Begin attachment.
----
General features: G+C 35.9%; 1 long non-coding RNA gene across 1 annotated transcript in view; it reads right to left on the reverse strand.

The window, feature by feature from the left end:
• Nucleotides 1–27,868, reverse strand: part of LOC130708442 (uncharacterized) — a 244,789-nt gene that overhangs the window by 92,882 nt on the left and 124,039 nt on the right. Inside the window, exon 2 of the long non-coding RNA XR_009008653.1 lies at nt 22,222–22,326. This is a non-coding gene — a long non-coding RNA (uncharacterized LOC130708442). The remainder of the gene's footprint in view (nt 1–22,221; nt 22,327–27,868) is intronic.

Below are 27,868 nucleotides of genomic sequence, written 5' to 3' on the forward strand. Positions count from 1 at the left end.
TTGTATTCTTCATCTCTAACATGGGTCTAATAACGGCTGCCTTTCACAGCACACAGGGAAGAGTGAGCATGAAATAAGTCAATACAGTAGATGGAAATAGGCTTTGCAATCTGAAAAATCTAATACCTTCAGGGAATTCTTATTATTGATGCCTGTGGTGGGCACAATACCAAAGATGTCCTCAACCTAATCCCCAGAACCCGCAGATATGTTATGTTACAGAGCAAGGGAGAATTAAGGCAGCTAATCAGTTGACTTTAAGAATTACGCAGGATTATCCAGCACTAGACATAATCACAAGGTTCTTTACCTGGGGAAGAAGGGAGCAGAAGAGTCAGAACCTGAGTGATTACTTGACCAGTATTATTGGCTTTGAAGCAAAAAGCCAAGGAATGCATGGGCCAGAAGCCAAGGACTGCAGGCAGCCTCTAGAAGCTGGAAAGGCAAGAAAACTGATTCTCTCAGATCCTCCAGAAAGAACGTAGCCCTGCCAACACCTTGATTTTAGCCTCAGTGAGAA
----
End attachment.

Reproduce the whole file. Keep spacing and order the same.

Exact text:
General features: G+C 35.9%; 1 long non-coding RNA gene across 1 annotated transcript in view; it reads right to left on the reverse strand.

The window, feature by feature from the left end:
• Nucleotides 1–27,868, reverse strand: part of LOC130708442 (uncharacterized) — a 244,789-nt gene that overhangs the window by 92,882 nt on the left and 124,039 nt on the right. Inside the window, exon 2 of the long non-coding RNA XR_009008653.1 lies at nt 22,222–22,326. This is a non-coding gene — a long non-coding RNA (uncharacterized LOC130708442). The remainder of the gene's footprint in view (nt 1–22,221; nt 22,327–27,868) is intronic.

Below are 27,868 nucleotides of genomic sequence, written 5' to 3' on the forward strand. Positions count from 1 at the left end.
TTGTATTCTTCATCTCTAACATGGGTCTAATAACGGCTGCCTTTCACAGCACACAGGGAAGAGTGAGCATGAAATAAGTCAATACAGTAGATGGAAATAGGCTTTGCAATCTGAAAAATCTAATACCTTCAGGGAATTCTTATTATTGATGCCTGTGGTGGGCACAATACCAAAGATGTCCTCAACCTAATCCCCAGAACCCGCAGATATGTTATGTTACAGAGCAAGGGAGAATTAAGGCAGCTAATCAGTTGACTTTAAGAATTACGCAGGATTATCCAGCACTAGACATAATCACAAGGTTCTTTACCTGGGGAAGAAGGGAGCAGAAGAGTCAGAACCTGAGTGATTACTTGACCAGTATTATTGGCTTTGAAGCAAAAAGCCAAGGAATGCATGGGCCAGAAGCCAAGGACTGCAGGCAGCCTCTAGAAGCTGGAAAGGCAAGAAAACTGATTCTCTCAGATCCTCCAGAAAGAACGTAGCCCTGCCAACACCTTGATTTTAGCCTCAGTGAGAA